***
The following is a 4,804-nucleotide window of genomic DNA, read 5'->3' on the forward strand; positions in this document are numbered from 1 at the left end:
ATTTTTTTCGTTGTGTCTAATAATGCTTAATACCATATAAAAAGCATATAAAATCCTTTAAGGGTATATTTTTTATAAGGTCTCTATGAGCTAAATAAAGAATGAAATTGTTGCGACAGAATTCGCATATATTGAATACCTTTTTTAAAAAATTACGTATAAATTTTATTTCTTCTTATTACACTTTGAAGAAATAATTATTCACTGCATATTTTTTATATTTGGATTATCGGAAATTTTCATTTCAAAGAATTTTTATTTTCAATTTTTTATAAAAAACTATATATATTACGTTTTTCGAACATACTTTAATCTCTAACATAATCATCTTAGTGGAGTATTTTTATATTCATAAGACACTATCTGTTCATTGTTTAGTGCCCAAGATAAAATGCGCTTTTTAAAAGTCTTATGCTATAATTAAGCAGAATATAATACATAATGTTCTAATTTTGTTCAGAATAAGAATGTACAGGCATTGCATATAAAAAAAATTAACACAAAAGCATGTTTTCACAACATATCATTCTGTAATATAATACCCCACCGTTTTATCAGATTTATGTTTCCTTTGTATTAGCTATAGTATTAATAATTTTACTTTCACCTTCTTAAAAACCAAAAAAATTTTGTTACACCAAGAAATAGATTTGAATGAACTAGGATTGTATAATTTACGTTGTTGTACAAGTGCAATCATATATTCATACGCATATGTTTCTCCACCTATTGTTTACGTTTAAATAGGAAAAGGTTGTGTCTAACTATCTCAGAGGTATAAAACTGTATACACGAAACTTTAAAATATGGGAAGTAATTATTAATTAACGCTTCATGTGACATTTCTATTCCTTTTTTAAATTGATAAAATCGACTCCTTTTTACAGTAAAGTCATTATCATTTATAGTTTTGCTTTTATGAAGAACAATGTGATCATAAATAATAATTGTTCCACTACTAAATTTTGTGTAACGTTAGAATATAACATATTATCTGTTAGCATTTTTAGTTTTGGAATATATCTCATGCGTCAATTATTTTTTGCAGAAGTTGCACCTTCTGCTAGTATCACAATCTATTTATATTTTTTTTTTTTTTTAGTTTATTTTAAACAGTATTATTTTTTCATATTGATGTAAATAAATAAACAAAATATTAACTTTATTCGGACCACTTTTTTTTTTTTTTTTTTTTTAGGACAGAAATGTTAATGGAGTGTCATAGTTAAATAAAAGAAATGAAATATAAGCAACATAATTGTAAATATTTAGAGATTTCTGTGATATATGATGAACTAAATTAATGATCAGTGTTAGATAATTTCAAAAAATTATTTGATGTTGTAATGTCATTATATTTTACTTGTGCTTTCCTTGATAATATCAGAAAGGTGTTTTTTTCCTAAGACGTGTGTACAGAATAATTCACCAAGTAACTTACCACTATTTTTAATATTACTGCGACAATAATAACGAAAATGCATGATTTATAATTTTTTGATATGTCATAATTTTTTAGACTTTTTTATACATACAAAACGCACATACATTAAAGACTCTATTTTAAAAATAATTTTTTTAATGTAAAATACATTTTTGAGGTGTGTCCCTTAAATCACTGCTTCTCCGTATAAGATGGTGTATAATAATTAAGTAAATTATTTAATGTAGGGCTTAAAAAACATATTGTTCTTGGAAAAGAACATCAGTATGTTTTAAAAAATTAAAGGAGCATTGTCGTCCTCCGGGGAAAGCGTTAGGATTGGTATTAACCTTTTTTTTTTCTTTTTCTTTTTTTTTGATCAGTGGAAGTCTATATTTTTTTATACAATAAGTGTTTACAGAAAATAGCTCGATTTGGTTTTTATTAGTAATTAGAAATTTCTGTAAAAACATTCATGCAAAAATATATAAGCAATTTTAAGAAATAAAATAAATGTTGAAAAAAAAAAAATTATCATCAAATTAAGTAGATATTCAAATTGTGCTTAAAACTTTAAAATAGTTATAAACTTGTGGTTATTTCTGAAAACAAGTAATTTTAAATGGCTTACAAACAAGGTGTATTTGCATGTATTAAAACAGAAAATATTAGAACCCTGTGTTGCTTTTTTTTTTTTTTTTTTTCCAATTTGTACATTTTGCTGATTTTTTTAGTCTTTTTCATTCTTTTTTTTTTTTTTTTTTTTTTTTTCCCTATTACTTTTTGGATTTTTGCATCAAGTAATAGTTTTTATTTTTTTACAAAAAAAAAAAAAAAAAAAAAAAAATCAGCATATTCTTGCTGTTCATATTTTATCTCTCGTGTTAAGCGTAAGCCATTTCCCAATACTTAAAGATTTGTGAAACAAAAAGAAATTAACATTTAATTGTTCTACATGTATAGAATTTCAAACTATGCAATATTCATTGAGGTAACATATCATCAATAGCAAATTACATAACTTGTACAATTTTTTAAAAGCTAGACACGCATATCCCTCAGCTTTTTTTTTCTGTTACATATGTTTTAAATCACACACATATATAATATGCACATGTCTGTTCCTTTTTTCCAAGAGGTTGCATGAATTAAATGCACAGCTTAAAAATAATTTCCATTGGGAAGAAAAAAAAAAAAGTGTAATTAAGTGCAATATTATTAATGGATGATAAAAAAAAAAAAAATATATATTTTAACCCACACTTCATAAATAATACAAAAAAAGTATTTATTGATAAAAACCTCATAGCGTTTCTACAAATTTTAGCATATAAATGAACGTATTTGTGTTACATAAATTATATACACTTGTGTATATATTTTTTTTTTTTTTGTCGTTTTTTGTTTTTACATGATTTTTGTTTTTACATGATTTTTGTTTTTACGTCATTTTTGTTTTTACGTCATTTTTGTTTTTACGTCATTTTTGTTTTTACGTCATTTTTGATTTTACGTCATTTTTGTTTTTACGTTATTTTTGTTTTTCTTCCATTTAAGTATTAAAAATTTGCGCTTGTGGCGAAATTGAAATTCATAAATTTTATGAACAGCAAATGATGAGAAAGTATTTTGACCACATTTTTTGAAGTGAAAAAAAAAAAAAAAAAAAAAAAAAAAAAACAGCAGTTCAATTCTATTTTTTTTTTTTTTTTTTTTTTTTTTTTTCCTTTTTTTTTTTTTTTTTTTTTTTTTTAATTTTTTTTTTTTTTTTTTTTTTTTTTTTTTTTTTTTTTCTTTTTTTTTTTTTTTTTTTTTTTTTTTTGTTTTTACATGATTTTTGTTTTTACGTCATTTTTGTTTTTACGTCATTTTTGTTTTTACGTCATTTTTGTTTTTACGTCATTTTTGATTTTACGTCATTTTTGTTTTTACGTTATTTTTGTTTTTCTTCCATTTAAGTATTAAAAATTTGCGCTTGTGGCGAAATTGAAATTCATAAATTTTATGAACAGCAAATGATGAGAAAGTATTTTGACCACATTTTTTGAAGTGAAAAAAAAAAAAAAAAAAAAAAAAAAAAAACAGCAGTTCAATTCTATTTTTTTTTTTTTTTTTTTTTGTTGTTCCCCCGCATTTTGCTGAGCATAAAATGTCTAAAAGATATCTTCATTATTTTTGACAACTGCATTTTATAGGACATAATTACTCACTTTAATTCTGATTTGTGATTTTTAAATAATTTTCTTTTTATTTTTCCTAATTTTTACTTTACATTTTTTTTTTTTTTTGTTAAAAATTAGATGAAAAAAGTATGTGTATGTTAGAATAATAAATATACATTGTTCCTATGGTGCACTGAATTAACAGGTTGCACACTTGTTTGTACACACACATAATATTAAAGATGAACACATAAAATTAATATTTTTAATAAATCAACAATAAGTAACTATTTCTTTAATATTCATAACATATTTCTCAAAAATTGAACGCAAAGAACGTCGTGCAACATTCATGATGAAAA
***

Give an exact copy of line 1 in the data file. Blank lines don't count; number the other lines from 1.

The following is a 4,804-nucleotide window of genomic DNA, read 5'->3' on the forward strand; positions in this document are numbered from 1 at the left end: